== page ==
Do you know someone who loves dabbling with the visual appeal of letters? You know, flipping through font catalogues, mixing them up, then laying them out for printing? Many even had fun doing a bit of that through the “Word Art” feature of today’s word processors. But back in the 16th century, all of these had to be done by hand with the help of calligraphy pens.
At present, almost all lettering and typography jobs get done by computers and then fed to either screens or printers. While some Asian and Middle Eastern countries still treasure hand-drawn calligraphy as a high form of traditional art, it might seem a bit out of the blue if you decided to give someone a set of calligraphy pens.
Nonetheless, calligraphy is very much alive and even desired in greeting cards, signages, ads, logos, corporate stationeries, tattoos, and movie credit rolls. And despite the dominance of printing presses and desktop publishing, these are unable to print out any single script unless a calligraphy pen wrote it out first.
The fact that a stroke of calligraphy adorns whatever medium it is on makes it a much-needed art form even in this digital age. The so-called “digital transformation,” or the changes caused by mobility and the internet to businesses and disciplines worldwide, helped calligraphy to become even more ubiquitous.
Calligraphy has likewise evolved to meet the unique needs of the times. Many refer to it now as “modern calligraphy” to distinguish it from its traditional Asian forms. Not surprisingly, millennials are smart enough to combine the best of both worlds through body art or tattoos.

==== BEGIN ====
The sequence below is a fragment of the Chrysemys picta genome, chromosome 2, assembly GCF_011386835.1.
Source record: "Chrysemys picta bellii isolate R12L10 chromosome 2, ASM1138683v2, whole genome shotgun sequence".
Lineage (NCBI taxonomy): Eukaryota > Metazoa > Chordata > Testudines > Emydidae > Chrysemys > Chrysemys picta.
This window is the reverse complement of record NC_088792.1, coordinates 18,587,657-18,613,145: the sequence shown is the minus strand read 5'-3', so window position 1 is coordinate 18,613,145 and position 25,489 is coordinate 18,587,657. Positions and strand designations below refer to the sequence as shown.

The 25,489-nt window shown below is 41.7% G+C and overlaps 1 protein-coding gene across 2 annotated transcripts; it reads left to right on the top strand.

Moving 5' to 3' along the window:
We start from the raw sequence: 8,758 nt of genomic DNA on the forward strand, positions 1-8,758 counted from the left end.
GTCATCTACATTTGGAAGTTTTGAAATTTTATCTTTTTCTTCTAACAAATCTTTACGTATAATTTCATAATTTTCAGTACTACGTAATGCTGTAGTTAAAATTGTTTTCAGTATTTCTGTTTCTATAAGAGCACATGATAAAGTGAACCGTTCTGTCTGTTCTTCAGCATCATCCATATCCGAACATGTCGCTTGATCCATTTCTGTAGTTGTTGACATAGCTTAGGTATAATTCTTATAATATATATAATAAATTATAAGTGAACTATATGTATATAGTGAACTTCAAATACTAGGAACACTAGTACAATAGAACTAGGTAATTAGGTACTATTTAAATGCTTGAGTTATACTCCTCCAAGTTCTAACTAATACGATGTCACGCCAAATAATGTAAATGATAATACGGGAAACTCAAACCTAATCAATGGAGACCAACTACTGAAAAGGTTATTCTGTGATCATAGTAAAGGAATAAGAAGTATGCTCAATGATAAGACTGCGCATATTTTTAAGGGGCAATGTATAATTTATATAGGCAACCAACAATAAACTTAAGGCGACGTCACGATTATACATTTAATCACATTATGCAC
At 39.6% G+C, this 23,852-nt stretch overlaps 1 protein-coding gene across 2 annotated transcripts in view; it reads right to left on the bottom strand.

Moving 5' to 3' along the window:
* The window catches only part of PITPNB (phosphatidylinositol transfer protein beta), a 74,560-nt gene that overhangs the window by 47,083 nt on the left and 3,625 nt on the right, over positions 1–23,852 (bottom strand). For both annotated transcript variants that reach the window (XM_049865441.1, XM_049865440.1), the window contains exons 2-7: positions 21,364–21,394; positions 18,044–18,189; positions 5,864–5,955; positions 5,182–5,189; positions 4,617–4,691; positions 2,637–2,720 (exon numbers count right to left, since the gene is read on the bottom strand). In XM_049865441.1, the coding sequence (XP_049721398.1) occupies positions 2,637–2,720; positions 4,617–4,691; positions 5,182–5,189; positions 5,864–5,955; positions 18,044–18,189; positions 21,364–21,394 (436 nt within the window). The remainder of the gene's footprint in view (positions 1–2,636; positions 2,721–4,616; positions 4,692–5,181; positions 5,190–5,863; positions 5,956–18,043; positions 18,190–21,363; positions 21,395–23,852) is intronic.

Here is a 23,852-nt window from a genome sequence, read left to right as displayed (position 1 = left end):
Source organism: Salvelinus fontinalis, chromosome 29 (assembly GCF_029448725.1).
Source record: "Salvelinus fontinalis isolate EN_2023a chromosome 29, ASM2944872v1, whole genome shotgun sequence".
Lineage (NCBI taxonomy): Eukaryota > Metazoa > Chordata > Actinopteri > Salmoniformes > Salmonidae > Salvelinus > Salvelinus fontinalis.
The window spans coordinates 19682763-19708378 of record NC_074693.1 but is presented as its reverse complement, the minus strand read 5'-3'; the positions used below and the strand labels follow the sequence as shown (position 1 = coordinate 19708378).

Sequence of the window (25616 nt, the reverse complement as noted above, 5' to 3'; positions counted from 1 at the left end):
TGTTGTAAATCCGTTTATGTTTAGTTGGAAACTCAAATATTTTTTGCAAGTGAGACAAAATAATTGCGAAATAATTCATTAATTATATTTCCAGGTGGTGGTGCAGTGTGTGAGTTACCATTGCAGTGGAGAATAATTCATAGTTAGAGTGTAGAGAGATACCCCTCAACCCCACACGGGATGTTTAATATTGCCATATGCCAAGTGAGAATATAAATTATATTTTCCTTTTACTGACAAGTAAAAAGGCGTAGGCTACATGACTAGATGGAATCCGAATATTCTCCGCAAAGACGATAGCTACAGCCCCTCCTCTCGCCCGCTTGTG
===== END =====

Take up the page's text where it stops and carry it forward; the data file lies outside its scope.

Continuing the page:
Since the ink-laden fruits of calligraphy pens always have their space, whether on paper or in cyberspace, earning from them is a no-brainer. Professionally-made wedding invitations are chock full of calligraphy that could fetch hundreds, even thousands, of dollars. The same goes for smart scripts that make their way to signature brands, A-list companies, and high-yielding websites.
Thanks to Apple and Microsoft, they digitised calligraphy to become quickly reproducible and transferrable. Now, more than ever, calligraphers-turned-font-creators can sell their hand-written fonts in digital form in hundreds each day.
Some might be inclined to think that, as with any other forms of art, calligraphers are born, and their calligraphy pens are their exclusive tools of the trade. Fortunately for everyone, nothing could be further from the truth.
In as little about a hundred dollars, one could own a good pen or two and start a profitable career in calligraphy. There are countless opportunities to learn from experts and professionals, either through actual schools or online tutorials. There are even organisations that welcome and promote beginners and new talents.
In the realm of calligraphy, age is a non-issue. Neuroplasticity, or the ability of the brain to change, remains in effect as one continues to learn and go beyond limits. Thus, mastering calligraphy is always accessible to all ages and very much possible at the expense of only a person’s time and patience.
So, the next time you suddenly feel like giving out calligraphy pens as a gift, you are setting up another’s potential for creativity and productivity. Or you could take a set yourself and bring home the opportunity to broaden your horizons.
Stay on it long enough and you can get as far as impressing your friends and other people. Once you reach such a point, making a good deal of money from it would not be far behind.